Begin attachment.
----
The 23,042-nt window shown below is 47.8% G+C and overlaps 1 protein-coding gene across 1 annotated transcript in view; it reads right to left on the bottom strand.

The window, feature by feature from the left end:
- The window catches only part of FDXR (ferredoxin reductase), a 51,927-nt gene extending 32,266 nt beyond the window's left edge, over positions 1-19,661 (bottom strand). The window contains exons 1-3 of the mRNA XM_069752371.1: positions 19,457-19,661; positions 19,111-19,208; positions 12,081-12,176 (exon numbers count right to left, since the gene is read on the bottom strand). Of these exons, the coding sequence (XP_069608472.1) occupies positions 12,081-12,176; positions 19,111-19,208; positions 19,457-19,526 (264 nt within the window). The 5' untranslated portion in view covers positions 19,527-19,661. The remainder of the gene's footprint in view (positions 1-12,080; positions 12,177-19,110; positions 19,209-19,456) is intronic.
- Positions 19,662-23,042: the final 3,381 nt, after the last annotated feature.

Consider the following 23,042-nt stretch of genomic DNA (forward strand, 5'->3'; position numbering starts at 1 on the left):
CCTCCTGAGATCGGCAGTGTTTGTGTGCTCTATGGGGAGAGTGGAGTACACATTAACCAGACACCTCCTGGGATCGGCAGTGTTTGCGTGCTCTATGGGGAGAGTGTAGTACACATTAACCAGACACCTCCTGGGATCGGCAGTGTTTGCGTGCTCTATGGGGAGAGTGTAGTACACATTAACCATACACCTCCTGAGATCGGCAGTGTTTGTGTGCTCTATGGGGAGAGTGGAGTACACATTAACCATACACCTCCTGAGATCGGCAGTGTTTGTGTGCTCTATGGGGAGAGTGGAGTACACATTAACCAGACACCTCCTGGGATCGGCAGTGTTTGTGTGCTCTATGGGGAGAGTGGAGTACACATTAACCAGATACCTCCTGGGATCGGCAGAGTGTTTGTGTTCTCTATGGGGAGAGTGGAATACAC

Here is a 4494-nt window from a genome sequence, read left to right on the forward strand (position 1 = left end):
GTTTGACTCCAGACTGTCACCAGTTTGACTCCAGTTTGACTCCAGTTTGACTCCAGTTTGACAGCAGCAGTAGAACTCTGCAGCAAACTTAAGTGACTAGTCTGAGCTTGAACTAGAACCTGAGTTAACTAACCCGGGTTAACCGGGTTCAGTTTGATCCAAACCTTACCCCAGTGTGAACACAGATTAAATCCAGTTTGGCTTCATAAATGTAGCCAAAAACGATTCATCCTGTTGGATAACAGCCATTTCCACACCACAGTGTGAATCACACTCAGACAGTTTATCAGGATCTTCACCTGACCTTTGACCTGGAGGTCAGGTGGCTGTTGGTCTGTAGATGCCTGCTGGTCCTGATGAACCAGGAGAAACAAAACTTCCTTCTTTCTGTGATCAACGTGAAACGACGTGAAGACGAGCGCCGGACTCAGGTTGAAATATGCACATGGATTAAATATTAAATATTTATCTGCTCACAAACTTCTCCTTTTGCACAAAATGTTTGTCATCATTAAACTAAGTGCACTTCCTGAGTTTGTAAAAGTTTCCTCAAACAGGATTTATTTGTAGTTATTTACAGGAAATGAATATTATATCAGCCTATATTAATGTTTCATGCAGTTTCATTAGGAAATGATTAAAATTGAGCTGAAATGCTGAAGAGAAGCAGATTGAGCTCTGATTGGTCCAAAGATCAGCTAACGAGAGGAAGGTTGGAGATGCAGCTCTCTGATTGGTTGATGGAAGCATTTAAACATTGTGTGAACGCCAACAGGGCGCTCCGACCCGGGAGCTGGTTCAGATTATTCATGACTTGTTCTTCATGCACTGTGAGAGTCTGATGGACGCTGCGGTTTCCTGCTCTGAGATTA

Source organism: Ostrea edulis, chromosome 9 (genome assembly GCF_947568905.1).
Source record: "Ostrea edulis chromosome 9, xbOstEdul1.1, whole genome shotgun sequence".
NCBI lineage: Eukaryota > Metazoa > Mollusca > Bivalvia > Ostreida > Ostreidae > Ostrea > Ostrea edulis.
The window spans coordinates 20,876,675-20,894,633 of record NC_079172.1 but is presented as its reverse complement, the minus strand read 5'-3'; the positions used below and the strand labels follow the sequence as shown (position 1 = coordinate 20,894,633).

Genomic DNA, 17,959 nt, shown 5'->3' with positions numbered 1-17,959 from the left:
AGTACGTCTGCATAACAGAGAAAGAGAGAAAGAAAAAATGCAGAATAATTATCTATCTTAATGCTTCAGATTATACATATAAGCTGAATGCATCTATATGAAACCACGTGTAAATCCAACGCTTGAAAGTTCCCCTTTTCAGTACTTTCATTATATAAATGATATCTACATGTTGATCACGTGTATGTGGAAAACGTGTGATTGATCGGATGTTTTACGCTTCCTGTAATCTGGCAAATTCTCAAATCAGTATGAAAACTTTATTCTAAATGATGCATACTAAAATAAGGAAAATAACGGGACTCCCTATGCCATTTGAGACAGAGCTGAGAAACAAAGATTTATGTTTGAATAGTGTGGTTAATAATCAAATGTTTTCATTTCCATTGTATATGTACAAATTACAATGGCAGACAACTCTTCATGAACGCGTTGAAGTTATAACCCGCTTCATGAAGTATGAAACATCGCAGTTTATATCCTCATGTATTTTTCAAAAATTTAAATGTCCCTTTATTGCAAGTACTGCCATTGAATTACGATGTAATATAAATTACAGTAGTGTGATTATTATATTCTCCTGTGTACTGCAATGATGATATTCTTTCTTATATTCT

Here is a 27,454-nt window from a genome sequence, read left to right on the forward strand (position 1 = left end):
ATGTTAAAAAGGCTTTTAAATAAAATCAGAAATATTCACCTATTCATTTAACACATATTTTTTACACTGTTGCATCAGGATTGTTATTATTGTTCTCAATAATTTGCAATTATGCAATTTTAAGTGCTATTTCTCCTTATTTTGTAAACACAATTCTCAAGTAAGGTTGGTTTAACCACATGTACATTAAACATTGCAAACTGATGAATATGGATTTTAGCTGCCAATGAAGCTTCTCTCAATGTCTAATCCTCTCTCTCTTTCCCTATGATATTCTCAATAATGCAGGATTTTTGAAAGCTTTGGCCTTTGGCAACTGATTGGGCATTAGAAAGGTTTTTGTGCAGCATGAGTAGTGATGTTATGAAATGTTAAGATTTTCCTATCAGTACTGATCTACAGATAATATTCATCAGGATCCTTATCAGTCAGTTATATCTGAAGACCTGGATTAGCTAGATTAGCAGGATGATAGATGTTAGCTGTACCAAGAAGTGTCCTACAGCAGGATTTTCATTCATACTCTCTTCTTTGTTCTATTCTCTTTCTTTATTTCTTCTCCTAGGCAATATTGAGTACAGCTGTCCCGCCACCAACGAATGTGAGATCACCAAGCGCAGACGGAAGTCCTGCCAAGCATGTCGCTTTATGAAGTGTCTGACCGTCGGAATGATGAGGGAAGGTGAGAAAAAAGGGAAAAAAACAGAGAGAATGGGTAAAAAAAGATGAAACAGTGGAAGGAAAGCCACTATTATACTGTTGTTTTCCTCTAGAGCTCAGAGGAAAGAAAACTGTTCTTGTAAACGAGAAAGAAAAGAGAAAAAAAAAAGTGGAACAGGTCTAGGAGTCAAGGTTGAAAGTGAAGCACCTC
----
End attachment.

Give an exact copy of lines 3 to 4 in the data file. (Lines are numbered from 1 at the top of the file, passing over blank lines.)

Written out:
- The window catches only part of FDXR (ferredoxin reductase), a 51,927-nt gene extending 32,266 nt beyond the window's left edge, over positions 1-19,661 (bottom strand). The window contains exons 1-3 of the mRNA XM_069752371.1: positions 19,457-19,661; positions 19,111-19,208; positions 12,081-12,176 (exon numbers count right to left, since the gene is read on the bottom strand). Of these exons, the coding sequence (XP_069608472.1) occupies positions 12,081-12,176; positions 19,111-19,208; positions 19,457-19,526 (264 nt within the window). The 5' untranslated portion in view covers positions 19,527-19,661. The remainder of the gene's footprint in view (positions 1-12,080; positions 12,177-19,110; positions 19,209-19,456) is intronic.
- Positions 19,662-23,042: the final 3,381 nt, after the last annotated feature.